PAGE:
Estate records show that Brown’s trustees Pope and Buchanan obtained court approval to make education distributions to grandchildren before the settlement deal was reached.

The AG’s office approached the Brown family about a settlement deal, Daryl said. “I admit, I was very vulnerable then… We were told if we didn’t sign on this agreement, the judge would make a decision against us.”

The 2008 mediation lasted from 10 a.m. to 10 p.m., and Daryl had misgivings even during the discussions, especially about Brown’s companion. The agreement required the children to acknowledge Hynie as their father’s wife and to give her one-quarter of his music empire. “I knew that would bite us in the a–,” Daryl said.

“Sonny” Jones of the AG’s office attended the mediation. Daryl said, “The AG’s office was supposed to protect the charity, by law. Everything we did, we went by our lawyer’s advice and advice from the AG’s office.”

In the beginning, he and the family made mistakes, Daryl said. “But after the mistakes were made, who’s running the show now? That’s the AG and Bauknight. He talks to us terribly, a very nasty attitude. When we call, they say ‘we’ll get to you whenever.’ Something is not right here.”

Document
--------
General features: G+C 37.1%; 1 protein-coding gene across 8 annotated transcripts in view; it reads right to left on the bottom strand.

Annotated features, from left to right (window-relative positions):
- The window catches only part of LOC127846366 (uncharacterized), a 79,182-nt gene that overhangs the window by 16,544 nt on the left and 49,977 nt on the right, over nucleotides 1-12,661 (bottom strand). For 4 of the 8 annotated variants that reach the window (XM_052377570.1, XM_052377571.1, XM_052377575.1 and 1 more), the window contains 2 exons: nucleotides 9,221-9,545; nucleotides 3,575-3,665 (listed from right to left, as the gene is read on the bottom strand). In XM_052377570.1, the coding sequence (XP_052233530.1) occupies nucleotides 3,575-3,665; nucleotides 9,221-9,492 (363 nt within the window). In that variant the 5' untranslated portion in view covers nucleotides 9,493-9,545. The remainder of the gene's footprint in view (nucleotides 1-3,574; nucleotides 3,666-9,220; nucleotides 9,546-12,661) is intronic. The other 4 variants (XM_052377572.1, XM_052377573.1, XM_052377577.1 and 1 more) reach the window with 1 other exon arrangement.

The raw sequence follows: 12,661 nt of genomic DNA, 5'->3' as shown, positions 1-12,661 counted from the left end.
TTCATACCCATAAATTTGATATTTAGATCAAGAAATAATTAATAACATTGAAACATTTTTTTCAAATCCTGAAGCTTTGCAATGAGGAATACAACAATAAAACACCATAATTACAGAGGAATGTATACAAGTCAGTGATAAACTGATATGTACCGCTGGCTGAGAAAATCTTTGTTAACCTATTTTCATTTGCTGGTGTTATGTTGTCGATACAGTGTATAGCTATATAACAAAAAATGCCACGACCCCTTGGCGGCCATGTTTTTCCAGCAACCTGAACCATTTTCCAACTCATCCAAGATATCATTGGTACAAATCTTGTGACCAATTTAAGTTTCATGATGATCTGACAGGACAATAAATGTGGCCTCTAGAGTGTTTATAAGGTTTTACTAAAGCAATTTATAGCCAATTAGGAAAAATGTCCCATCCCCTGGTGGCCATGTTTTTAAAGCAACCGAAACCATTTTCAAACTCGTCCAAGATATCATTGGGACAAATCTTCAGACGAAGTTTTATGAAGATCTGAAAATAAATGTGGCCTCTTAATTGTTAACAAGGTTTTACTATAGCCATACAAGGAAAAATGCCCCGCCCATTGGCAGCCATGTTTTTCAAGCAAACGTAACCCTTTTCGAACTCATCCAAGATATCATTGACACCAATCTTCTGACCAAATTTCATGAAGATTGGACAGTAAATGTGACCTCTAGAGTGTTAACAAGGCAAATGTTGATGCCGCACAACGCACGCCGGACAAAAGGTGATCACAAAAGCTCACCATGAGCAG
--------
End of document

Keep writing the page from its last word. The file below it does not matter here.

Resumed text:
When questions are asked about the estate, Daryl said, the family is stonewalled. “We’re told, ‘Don’t say anything. You don’t want Adele Pope to get back in here.’ That’s just throwing up a smokescreen.”

Things would have been better if his father’s last will and testament had been honored, he said. “Things never would have been this way if we’d left it alone.”

Buchanan and Pope defended James Brown’s estate plan with an appeal to the S.C. Supreme Court, and arguments were heard Nov. 1. After the appeal was filed, Buchanan and Pope were sued by Daryl and others, current trustee Russell Bauknight, and the AG for allegedly causing “millions of dollars” in damages to the estate.

The lawsuit is being handled by the Wingate firm of Columbia, but the AG’s office refuses to release a complete copy of the contingency-fee contract authorizing the lawsuit.

“Things were done without me knowing. Just like, I didn’t know I was suing Adele Pope until I went over to Columbia with Deanna,” Daryl said.

Daryl claims he did not sign a contract with the Wingate firm, and he knew nothing about an October motion by Mark Gende of the Wingate firm to add him as a defendant in a Freedom of Information Act (FOIA) lawsuit filed by Pope for the release of the contract.

“No, I don’t know anything about all that. They’ll put my name on it, but I’m telling you, I didn’t know anything about that,” he said.

Daryl is considered to be the child closest to his father. He toured with him for eight years and travelled around the world twice, and even as a young man, he worked for his father in the summers. He is planning a CD and is available for performances through the website,

“My father was a genius. He knew what he wanted to do, and he knew what other people would do—and other people got greedy…People need to sit down now and really do his wishes,” Daryl said.